n African Renaissance - Should Africa be re-colonised?

Volume 6, Issue 1
  • ISSN : 1744-2532
  • E-ISSN: 2516-5305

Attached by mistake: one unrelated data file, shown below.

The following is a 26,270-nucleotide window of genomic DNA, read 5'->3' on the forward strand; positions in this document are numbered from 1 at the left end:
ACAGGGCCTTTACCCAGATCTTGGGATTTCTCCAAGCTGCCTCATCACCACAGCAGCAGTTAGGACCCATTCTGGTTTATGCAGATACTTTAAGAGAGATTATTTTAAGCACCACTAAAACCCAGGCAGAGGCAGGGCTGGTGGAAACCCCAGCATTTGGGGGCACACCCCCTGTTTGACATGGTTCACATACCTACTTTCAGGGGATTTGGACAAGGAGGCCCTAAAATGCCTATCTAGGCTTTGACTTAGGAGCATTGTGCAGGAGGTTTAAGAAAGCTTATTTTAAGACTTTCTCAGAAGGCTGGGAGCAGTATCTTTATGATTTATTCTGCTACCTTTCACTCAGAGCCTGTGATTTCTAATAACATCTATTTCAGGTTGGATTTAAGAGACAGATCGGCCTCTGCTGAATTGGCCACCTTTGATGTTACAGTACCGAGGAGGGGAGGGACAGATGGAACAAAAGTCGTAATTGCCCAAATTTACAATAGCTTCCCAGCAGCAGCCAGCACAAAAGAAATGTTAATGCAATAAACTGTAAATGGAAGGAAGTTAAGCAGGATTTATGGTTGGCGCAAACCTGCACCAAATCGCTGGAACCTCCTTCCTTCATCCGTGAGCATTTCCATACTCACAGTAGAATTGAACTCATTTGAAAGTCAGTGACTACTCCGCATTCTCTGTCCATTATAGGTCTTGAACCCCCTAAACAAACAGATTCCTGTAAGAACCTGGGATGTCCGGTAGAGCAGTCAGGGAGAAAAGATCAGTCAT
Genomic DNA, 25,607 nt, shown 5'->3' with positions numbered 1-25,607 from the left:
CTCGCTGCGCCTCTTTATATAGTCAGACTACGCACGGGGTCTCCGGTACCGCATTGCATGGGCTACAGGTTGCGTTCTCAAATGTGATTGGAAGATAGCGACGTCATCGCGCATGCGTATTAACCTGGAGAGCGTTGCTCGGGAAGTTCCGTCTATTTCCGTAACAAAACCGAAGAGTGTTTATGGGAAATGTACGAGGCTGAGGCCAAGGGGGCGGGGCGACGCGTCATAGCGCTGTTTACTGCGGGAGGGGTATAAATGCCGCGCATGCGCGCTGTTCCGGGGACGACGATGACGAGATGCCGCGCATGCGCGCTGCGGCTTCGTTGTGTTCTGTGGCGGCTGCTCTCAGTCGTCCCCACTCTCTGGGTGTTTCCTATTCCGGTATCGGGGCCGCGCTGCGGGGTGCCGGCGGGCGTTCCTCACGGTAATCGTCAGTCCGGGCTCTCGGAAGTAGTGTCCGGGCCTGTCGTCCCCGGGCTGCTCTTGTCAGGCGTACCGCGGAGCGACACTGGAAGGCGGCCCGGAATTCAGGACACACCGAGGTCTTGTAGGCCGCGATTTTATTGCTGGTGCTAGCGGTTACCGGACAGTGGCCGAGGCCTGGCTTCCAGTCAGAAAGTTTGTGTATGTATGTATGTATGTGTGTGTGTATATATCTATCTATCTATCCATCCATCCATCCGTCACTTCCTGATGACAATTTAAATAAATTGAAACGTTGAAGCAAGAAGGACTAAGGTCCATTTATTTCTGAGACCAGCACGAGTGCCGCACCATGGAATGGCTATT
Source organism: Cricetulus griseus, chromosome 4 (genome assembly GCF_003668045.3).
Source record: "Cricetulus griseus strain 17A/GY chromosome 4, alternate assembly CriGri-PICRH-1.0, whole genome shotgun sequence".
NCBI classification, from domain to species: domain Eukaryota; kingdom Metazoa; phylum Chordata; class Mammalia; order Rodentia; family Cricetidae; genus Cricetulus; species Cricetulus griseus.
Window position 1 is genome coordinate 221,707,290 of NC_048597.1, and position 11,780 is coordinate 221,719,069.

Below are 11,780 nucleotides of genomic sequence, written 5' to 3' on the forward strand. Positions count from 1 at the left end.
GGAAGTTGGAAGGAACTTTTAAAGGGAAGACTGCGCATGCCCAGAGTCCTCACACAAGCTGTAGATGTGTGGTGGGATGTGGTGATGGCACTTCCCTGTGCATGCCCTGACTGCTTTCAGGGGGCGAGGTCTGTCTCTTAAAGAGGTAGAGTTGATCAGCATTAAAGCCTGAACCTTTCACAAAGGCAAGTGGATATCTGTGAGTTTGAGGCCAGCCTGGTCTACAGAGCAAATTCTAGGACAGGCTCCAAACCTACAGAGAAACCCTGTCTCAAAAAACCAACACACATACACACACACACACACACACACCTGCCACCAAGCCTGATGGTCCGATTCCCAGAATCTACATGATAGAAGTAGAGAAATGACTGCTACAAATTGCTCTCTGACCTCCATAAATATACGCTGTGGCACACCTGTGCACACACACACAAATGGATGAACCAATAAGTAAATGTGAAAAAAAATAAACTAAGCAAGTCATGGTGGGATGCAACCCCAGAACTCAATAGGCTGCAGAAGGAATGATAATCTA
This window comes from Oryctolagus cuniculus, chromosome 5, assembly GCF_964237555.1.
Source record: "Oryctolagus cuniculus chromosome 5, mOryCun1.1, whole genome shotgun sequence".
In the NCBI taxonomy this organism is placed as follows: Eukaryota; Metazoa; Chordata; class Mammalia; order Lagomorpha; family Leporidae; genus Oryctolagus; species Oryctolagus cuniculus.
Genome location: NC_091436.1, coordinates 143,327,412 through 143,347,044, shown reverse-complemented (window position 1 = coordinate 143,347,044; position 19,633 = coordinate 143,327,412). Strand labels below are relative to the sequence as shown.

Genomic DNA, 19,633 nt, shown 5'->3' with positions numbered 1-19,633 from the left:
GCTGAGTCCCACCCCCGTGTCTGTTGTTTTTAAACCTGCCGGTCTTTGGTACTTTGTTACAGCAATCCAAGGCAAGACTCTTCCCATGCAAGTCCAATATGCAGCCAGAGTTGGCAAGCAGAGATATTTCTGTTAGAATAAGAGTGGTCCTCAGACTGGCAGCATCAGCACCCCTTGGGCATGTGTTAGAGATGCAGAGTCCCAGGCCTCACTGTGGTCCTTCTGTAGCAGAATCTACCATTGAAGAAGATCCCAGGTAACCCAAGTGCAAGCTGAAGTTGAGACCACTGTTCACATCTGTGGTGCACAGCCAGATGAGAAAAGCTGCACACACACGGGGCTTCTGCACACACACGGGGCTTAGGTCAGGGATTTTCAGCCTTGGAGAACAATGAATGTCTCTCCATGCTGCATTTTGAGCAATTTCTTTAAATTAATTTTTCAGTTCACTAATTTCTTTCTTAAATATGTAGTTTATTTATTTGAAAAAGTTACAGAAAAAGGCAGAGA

Afro-pessimism, which reached its crescendo in the late 1990s and early 2000s, seems to be creeping back. There are increasingly some mutterings and planted stories about the need to re-colonise Africa. Proponents of such a perspective point to the deplorable conditions in Africa - alarming poverty, debilitating corruption, incompetent leadership, failed states, epidemic of diseases, yawning illiteracy and pervasive superstition. In 2000 for instance, Gordon Frisch, a US political adventurist, who had spent many years in Africa as a geologist, lent the voice of an 'expert' to the discussion when he declared : "Black Africa now teeters on the edge of a yawning abyss, and at the bottom lies total anarchy and chaos. Many say it can't get much worse. We say : it can and it will." Though Frisch's animus was Mugabe's seizure of white-owned lands in Zimbabwe, he also reeled out other statistics to support his thesis of a hopeless continent. His panacea was the use of mercenaries to enthrone law and order in sub-Saharan Africa, after which, "African governments should invite former colonists back as partners in running their countries, developing their economies and educating their people. The 'politically correct' hacks of the world will bristle at these proposals, but millions of Africans are dying while the 'politically correct' civilized world looks on in ignorant smugness. When all ivory tower theories fail, try something that has proved workable." Like the ideology of earlier colonisation, which was premised on the need to 'civilise' Africans, Frisch also rationalised his call on a higher altruism - the need to save 'millions of dying Africans'.

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